Hemolymph is the “blood” circulating in the entire insect body. Analysis of this fluid gives information about the condition of the insect. The most precise analyses are conducted on insects’ hemolymph suspended in 0.6% physiological saline (NaCl). Most current hemolymph extraction methods are either difficult or do not provide pure material, the contamination of collected insect “blood” can change results. This study aimed to develop a technique for extract hemolymph, both easy and without risk of contaminating derived material. The presented method is a modification of available ways to extract, store and transport hemolymph with the use of a glass capillary. For the development of this technique, adult worker honey bees (Apis mellifera L.) were used. The method required such basic equipment as a glass capillary, sterile tweezer, Eppendorf tube and physiological saline. The collected hemolymph were frozen and hence sent in a glass capillary to another laboratory for analysis.
Nowadays, cell cultures are a standard tool in animal biotechnology, but the problem with honeybees is the constant lack of appropriate cell lines to be used in in vitro research. Until the imperfections of bee tissue cultures are resolved, researchers have to conduct experiments on bees in laboratory cage tests (LCTs).
At the turn of the 21st century many new hazards for beekeeping appeared. An early recognized problem was the Colony Collapse Disorder and Honey Bee Depopulation Syndrome, which were associated with the harmfulness of pesticides and strictly linked with a decline in bee immunity. Such problems in LCTs were attempted to be resolved through research on the interactions between biostimulators and antiparasitic drugs. LCTs allow the relationship between the dose of a specific factor and its impact to be determined, which can be used in the establishment of reference values. Furthermore, LCTs may be a useful tool in understanding the function and role of bee gut flora.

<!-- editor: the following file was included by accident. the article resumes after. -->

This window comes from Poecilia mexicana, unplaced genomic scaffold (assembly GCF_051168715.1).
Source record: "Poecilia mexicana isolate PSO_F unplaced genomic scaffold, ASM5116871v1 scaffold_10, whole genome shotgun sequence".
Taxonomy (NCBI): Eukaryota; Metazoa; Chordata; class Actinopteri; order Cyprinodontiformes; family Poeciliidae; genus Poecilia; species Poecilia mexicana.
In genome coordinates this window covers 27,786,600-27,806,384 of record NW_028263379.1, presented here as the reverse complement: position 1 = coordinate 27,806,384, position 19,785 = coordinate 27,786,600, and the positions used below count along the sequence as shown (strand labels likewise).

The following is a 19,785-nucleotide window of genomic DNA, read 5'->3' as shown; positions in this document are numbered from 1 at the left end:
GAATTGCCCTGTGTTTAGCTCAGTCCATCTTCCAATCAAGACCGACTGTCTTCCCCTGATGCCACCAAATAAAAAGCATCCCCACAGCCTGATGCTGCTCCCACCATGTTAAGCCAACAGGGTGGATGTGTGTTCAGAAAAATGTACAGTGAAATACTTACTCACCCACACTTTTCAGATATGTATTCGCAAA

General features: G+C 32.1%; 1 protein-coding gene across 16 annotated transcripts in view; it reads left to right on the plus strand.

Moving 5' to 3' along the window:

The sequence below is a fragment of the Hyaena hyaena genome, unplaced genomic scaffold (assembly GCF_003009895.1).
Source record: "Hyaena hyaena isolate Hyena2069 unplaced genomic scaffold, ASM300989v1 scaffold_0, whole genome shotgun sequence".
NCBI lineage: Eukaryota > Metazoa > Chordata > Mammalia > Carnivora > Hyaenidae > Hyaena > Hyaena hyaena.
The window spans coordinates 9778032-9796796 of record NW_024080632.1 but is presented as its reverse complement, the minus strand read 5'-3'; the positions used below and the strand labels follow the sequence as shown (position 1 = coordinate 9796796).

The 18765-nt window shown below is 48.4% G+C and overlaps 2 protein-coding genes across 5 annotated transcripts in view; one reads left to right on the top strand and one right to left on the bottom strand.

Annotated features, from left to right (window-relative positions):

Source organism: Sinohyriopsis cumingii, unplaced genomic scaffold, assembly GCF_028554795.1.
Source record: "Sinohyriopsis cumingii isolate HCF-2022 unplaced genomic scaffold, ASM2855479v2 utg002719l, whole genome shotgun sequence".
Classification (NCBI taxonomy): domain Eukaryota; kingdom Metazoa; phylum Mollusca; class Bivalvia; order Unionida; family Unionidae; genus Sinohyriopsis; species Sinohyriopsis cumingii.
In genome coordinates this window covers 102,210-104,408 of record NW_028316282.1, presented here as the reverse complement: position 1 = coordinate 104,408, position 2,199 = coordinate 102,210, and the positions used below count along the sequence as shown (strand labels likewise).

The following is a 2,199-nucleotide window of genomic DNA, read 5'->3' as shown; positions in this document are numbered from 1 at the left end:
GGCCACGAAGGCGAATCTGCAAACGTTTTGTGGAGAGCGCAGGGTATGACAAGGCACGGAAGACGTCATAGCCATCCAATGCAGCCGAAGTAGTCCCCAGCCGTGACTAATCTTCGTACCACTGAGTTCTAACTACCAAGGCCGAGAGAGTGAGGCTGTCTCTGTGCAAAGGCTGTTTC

Using the honeybee as an animal model is possible thanks to knowledge of the honeybee genome and bee biology and the similarity between some physiological and biochemical processes and those occurring in humans. So far, LCTs have been used to understand better human aging, learning and gene expression regulating. This is facilitated by the advanced development of medicine and molecular genetics, and in the future the use of honeybees may become a standard in biochemical or gerontological research.
Echinococcus granulosus is a tapeworm whose life cycle includes dogs and other canines as final hosts, while domestic and wild ungulates act as intermediate hosts for the tissue-invading larval stage (metacestode). E. granulosus has a worldwide geographical distribution. Protoscolices and rostellar hooks of E. granulosus are useful for diagnosis and rostellar hook morphometric features may be useful to discriminate E. granulosus and related species. The present study was aimed to determine a more suitable lytic solution and to obtain a clearest vision for performing morphometric studies on the rostellar hooks of E. granulosus protoscolices. Five fertile hydatid cyst samples were collected from sheep in Kirkuk slaughterhouse, Iraq, during June of 2015. According to the results of the present study, proteinase-K lytic solution is the best approach in morphometric analysis to get a clear vision of rostellar hooks and a safer usage in comparison with solutions containing lactophenol (lactophenol, lactophenol blue).